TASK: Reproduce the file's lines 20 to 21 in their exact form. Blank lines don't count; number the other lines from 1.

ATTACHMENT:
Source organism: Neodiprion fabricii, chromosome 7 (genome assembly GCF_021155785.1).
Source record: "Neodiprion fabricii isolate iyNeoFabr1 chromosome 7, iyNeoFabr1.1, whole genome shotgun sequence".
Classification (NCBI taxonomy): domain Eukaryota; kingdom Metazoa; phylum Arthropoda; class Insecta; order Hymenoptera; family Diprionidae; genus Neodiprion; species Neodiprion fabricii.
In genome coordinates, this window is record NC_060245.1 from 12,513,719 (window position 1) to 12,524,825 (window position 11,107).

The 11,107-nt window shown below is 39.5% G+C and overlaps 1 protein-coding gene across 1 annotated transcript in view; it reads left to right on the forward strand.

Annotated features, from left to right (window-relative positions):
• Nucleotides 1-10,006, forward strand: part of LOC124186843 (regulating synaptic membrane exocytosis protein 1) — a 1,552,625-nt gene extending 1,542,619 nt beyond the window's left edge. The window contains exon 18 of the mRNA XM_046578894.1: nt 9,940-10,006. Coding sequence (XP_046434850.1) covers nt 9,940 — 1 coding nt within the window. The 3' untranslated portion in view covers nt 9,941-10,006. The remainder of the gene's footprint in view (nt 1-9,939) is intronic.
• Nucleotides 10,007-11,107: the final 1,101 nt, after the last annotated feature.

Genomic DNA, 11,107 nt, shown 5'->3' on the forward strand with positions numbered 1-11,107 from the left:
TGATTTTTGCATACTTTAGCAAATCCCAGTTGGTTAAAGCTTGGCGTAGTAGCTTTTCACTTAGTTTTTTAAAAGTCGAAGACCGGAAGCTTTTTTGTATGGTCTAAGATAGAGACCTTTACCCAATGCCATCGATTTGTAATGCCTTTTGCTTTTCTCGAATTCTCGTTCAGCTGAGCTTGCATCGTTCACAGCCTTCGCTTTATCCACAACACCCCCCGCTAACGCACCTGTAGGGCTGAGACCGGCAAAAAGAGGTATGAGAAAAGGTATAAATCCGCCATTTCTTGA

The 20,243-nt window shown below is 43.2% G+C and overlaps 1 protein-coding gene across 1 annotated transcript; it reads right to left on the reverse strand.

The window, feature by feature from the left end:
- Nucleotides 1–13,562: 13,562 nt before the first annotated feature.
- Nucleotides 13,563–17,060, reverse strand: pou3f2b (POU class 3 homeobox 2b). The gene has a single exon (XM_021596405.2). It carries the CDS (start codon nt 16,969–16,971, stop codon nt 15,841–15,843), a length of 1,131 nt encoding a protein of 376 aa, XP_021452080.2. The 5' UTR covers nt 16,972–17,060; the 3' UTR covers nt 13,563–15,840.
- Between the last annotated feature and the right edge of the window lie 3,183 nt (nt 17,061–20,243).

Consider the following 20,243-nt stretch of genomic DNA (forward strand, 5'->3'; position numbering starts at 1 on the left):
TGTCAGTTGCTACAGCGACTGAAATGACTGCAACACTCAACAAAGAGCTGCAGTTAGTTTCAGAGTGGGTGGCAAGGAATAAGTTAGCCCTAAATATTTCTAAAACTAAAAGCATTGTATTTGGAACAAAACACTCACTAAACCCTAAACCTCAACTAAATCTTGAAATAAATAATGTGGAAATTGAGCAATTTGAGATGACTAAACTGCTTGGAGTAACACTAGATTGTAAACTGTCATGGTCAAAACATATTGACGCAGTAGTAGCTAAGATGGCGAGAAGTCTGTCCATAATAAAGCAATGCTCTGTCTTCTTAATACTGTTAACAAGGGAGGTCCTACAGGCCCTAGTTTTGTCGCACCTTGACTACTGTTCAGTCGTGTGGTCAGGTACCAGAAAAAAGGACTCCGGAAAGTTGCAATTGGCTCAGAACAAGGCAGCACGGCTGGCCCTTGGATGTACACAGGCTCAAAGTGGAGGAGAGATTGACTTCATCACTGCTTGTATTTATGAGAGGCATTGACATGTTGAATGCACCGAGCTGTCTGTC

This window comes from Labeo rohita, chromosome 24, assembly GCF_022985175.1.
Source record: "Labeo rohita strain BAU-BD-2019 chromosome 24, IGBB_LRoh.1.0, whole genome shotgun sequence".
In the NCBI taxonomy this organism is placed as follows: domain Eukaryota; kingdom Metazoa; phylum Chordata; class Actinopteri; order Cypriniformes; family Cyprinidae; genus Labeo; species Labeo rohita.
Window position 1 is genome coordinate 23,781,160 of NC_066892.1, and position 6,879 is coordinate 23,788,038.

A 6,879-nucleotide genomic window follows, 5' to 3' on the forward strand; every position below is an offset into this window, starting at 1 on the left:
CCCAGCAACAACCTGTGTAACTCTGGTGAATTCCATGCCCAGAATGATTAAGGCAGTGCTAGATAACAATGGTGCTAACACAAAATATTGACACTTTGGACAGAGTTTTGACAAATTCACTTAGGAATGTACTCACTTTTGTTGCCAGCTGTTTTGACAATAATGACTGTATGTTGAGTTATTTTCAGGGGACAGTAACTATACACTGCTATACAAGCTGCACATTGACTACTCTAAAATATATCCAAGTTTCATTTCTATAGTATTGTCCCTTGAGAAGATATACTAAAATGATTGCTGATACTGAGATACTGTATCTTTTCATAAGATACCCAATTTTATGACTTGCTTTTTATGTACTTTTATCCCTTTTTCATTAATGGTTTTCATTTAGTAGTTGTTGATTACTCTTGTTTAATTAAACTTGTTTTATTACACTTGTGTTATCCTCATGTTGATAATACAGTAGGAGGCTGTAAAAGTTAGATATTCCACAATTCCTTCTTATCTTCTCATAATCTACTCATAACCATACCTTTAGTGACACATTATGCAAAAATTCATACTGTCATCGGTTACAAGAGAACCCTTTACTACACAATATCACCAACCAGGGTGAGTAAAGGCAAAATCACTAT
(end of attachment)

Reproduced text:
In the NCBI taxonomy this organism is placed as follows: domain Eukaryota; kingdom Metazoa; phylum Chordata; class Actinopteri; order Cypriniformes; family Cyprinidae; genus Labeo; species Labeo rohita.
Window position 1 is genome coordinate 23,781,160 of NC_066892.1, and position 6,879 is coordinate 23,788,038.